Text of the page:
The classic crochet granny square motif has been reinvented again and again. Using different variations of the square itself, playing with different color combinations, and arranging squares in different ways, you can create an endless array of different granny squares for many different projects.
But how do you get ideas for the right design? After all, not every color combination is going to look right. Some will be dull, and others will be garish. Luckily, crochet designer Margaret Hubert has the answer for you in the form of a book called 10 Granny Squares, 30 Blankets: Color Schemes, Layouts, and Edge Finishes for 30 Unique Looks.
10 Crochet Granny Square Patterns
There are ten crochet granny square patterns in this book, including floral crochet granny square patterns. You will learn how to create different styles of crochet squares, each of which will display color selections in their own unique manner.
There is a great range in terms of difficulty, and there are a few really unique crochet square patterns in the book. One popular choice is the Quartet, which is used to make the blanket that is featured on the cover of this crochet book. This granny square has four smaller openwork squares connected together with an edging to make a larger square.
Author Margaret Hubert is the perfect crochet designer to show us crochet granny square patterns since she's also authored The Granny Square Book and Granny Square Flowers.
The easiest way to alter any crochet pattern for a different look is to change the color combination of the pattern. This crochet book is all about doing that, finding different ways to put colors together to create an entirely new design. For each of these ten crochet square patterns, we get a chance to see what the pattern looks like in four different color combinations (the original square and three variations; the variations are then made into blankets). For example, with The Quartet crochet square pattern, we see the following color combinations:
- Light and dark green. Two light green and two dark green crochet squares inside of a border that's dark green on the inside and light green on the outside. The result is nature-inspired and subtle.
- Multi-colored. Four squares each of different colors with a fifth color for the border that ties them all together. (This is the variation that you see on the cover of the book.) People who love really colorful crochet granny square projects will see how this works well.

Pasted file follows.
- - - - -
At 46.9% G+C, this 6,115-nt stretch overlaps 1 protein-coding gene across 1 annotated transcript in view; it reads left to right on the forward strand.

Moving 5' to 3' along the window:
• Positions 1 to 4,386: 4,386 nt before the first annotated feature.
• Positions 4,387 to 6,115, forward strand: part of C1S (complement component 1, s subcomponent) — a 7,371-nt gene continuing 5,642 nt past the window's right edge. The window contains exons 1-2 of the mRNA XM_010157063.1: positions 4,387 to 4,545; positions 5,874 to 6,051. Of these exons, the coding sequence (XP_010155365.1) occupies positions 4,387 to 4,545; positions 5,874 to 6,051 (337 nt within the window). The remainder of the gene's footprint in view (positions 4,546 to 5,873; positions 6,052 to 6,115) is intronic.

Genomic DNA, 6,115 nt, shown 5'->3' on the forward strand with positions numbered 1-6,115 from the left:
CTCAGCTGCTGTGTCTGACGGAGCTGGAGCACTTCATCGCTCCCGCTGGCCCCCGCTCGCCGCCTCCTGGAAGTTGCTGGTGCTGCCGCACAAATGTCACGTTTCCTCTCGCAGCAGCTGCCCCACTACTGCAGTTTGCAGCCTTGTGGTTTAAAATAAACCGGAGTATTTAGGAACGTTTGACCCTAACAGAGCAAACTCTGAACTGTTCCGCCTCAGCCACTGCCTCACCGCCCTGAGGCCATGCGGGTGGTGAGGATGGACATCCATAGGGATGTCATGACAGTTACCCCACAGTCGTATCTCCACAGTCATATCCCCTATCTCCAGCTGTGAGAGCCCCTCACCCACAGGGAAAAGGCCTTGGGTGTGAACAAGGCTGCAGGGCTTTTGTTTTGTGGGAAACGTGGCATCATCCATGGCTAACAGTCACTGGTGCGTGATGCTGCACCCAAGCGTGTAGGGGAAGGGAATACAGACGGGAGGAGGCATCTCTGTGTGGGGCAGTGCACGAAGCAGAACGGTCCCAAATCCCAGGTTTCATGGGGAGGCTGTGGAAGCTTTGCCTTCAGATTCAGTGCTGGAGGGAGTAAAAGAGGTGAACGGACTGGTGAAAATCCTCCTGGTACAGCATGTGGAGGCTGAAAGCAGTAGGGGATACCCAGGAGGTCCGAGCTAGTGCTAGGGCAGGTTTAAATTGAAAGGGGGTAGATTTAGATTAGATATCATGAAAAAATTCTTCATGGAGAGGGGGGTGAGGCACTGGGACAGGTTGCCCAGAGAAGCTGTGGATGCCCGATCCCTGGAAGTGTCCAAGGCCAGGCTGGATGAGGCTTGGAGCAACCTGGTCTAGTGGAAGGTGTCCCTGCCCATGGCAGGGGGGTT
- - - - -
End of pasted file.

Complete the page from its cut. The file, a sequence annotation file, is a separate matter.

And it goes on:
- Blue, white, and brown. Three blue squares, one white square, inside of a brown border. People seeking a subtle combination, perhaps for a child's nursery, will enjoy this combination.
- Green, pink, yellow, and blue. One square in each color, with a border in blue, gives you an Easter-inspired design.
The light and dark green option has a natural, organic feel. The multi-colored is both playful and contemporary. The third crochet blanket has a strong retro appeal. And the final blanket, designed for making a crochet baby blanket, has a bit of a floral feeling to it. Just the color change makes that difference. As you work with different combinations, you will see how various color combinations have different effects. If this interests you, research basic color theory to get started with your own color layout ideas.
So for each square, we see four different options in terms of color. But more than that, we see three completely different blankets, where the squares are laid out in different ways. For the quartet:
- The multi-colored crochet square is worked in even more colors, 10 in total, which is then laid out in a grid of 30 squares to create the full blanket. The blanket's edging is black to make all of those many, many colors pop. One way you could change this is to make only a single multi-colored square (one square in five colors; the same design made 30 times) so it would still be colorful but not quite as intense.
- The 36 squares that make up the blue, white and brown crochet blanket are each made the same way, but they are laid out so that the single white squares in each larger square are facing each other in the corner to create nine white squares inside of the blanket. The border uses one of each color.
- Each of the 16 crochet squares in the baby blanket is identical to the others. They laid out in exactly the same way, joined together with a blue and green border that has a lot of interesting detail.
So, in addition to the color changes, the way you layout those squares and the border that you add to the final blanket can all make a huge difference in the final design of the crochet blanket. This crochet book provides a lot of ideas for different ways to play with the design. It's inspiring, colorful, beautiful and fun.
How to Change Color
Therefore, if you want to play around with the color layout of any granny square project, here are some tips:
- Choose the type of granny square that you want to use. You can use one or more different styles of squares in the same project.
- Select one to five colors to use in the project. (You can use more, but this will give you a good range while still keeping the design manageable.)
- Place squares in random order or strategically lay the colors out in a certain way. Then move them around until you have a final design that you like. For example, you might create an entire row of yellow squares, then realize that you want to move one blue one into the center of that row.
A hands-on approach to color design is the best way to see what you like.